Coming up at the International Conference on Creationism
The International Conference on Creationism is just around the corner, July 16-19 at Cedarville University. I've got five papers coming out at the ICC, and I thought I'd share a preview here.
First up, "Testing the order of the fossil record: Preliminary observations on stratigraphic-clade congruence and its implications for models of evolution and creation," a collaborative effort to study the large-scale patterns of the fossil record. This was actually a massive project that ballooned into something much bigger than I anticipated. We used published phylogenies to measure how well these evolutionary hypotheses actually fit the order of appearance in the fossil record. The results were complicated but extremely interesting. We found lots of patterns that we didn't expect and really didn't have a good explanation for. It should make for an interesting talk.
Next, "A preliminary evaluation of ape baramins." This one is long overdue. Defining the human kind solely by looking at humans is only half the equation. A clear understanding of ape kinds will help us very precisely articulate what is human and what is not. This is my first real foray into that arena of research, and it was messy. But it's a start, and I hope there will be more to come down the line. This paper had a student collaborator.
"Essentialism and the human kind, or experiments in character weighting" grew out of ideas I had on my way home from Origins 2022. The started out as a response to critics, but transformed into something more interesting. Then after the reviews came in, I had to revise yet again, because I kept thinking more carefully about what I was trying to do. What is it? Well, it's kind of a response to the idea that we can identify humans based on a small handful of characteristics. I actually tested that out, and it didn't fare well. The implications are much bigger though, and I'll probably still be thinking about this right up until I give my presentation. This is my only solo paper at the conference.
Next is another gigantic collaboration, "Human history from Adam to Abraham: Integrating paleoanthropology with a young-age creation perspective." This one pushes the size limit for ICC papers, and I'm sort of disappointed it wasn't longer. We honestly had more to say. The paper itself tries to review creationist perspectives on hominin fossils and tries to derive a consensus or majority position. We then tried to work through implications of the human fossil record and how it might integrate with later archaeology. This one was lots of fun, and I'd love to follow up with a more complete work later on down the road.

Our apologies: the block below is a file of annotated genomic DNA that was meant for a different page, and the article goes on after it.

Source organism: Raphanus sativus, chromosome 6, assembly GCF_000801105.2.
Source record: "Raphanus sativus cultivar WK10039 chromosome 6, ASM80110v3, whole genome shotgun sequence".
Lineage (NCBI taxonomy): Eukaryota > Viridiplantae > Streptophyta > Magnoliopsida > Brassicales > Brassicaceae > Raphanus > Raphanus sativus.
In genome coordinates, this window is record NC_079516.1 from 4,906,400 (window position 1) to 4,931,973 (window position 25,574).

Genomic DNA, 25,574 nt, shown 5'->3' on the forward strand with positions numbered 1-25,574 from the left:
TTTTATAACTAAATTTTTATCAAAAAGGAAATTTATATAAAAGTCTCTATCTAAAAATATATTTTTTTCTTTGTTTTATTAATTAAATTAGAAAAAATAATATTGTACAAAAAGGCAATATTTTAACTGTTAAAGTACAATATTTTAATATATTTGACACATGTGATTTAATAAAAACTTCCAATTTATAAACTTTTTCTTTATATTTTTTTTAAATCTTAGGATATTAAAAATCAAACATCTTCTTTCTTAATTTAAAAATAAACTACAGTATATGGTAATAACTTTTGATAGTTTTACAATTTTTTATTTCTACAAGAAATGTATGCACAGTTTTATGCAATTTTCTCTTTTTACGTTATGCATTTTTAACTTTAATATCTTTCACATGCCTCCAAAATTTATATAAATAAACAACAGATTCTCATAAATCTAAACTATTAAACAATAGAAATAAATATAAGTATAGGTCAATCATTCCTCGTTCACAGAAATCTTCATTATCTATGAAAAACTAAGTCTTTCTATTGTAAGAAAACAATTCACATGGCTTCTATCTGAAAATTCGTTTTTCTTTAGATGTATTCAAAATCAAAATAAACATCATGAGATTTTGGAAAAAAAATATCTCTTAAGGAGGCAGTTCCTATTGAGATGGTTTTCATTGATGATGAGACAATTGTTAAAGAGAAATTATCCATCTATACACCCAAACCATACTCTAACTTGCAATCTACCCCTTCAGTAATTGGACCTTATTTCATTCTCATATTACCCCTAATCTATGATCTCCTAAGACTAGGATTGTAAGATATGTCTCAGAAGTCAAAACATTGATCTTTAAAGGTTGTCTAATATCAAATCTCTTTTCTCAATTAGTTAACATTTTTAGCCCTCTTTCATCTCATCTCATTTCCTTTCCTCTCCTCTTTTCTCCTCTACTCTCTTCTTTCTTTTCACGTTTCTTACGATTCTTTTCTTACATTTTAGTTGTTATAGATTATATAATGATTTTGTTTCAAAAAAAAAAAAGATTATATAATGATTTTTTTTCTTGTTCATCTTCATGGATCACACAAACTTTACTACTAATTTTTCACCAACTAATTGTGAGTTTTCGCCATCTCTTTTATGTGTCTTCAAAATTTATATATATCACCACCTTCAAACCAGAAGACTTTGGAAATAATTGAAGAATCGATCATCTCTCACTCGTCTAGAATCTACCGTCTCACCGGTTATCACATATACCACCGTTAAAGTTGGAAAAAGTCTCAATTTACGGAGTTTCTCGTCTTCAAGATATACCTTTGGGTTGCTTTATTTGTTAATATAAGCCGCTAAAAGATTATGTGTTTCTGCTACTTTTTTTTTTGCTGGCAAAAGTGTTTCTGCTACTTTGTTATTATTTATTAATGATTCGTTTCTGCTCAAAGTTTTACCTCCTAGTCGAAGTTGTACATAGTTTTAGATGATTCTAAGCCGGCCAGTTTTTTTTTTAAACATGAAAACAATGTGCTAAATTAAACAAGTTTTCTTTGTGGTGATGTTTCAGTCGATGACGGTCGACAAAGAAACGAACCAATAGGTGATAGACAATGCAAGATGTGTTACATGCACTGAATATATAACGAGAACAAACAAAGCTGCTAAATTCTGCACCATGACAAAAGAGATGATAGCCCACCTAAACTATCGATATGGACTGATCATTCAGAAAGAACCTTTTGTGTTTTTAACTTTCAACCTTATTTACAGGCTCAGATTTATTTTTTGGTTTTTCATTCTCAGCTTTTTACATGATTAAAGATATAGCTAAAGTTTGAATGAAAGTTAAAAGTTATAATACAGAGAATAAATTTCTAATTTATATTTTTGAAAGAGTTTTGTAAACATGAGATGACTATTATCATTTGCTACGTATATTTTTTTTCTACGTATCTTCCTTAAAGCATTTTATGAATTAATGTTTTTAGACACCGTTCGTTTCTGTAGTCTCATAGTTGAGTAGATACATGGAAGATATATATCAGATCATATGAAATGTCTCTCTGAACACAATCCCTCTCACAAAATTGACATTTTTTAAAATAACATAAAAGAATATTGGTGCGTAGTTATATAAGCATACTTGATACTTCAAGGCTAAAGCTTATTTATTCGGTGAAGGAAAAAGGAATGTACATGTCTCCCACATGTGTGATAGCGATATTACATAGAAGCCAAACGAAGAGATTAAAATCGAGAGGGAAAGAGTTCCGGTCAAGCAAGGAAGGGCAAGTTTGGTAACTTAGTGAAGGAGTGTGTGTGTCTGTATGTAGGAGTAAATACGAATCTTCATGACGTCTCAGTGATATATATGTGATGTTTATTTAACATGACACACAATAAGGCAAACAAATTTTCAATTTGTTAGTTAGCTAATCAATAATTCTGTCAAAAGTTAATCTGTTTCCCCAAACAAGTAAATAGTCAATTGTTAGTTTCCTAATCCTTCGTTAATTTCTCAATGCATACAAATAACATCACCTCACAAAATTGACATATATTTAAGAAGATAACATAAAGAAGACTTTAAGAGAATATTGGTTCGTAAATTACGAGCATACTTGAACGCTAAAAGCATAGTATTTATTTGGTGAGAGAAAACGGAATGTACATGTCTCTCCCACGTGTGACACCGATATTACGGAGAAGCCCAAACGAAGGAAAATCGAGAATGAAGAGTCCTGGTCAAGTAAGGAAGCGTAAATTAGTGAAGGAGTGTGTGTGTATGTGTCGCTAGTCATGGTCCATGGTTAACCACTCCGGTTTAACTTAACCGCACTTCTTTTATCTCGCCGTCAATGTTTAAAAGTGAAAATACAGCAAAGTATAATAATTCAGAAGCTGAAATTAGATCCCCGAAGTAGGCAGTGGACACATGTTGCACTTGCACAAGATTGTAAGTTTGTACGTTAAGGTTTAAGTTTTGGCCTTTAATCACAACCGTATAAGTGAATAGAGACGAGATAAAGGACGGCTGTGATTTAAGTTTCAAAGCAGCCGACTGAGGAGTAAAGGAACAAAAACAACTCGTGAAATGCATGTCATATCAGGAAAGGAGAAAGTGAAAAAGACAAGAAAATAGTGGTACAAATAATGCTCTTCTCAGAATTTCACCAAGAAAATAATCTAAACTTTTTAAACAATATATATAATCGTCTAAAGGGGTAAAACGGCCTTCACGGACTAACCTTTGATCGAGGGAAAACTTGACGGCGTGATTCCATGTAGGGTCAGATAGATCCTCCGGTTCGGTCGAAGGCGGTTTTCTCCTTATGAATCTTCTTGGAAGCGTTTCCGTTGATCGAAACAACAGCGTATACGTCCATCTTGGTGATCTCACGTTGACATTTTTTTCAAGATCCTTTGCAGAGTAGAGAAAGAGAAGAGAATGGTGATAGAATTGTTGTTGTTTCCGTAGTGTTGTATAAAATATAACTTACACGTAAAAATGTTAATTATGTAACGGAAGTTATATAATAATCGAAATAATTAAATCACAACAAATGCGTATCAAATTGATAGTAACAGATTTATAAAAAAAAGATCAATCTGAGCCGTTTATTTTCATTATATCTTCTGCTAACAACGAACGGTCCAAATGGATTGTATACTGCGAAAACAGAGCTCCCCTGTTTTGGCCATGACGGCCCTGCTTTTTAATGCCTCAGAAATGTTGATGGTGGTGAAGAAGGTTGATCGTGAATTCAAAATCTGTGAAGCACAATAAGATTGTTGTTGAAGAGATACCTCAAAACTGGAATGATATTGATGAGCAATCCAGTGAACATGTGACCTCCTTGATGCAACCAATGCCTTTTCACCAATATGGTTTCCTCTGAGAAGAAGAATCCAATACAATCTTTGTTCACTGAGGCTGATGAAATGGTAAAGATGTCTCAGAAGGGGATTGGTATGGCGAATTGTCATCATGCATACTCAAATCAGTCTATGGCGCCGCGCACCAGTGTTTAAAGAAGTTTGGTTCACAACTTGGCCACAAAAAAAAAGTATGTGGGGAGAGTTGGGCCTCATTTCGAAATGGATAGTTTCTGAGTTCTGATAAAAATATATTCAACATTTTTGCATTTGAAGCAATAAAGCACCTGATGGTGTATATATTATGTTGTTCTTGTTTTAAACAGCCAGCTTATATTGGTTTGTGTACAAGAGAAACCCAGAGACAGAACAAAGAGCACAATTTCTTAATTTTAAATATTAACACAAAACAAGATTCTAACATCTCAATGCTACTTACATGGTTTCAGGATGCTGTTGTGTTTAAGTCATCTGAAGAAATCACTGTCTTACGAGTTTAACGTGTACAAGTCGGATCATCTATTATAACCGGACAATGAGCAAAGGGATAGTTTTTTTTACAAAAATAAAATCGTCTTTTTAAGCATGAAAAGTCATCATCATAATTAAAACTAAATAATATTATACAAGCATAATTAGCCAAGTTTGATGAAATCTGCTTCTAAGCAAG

Finally, the big one: "Human baraminology in postcranial perspective." A student and I worked on this for three years, and I'm glad to see it reach a point where we feel good about publishing our results. Almost all of my previous work on hominins used exclusively craniodental information, and my one attempt at using skeletal information had too few taxa to tell us much of anything. Still, I think it's obvious that the entire body can tell us much more than just the head, and I knew it was important to figure out a way to evaluate that entire body. This new project is original research on hominin postcranial remains. We examined casts and high resolution scans for information about the skeletons of humans and apes. This was a LOT of work, and I'm really quite pleased with the results.
Also at the conference: Core Academy will have a little table and be giving away some goodies (and a surprise or two). Look for us there, and show your support for creation mentoring and research!
Feedback? Email me at toddcharleswood [at] gmail [dot] com. If you enjoyed this article, please consider a contribution to Core Academy of Science. Thank you.
Have you read my book? You should check that out too!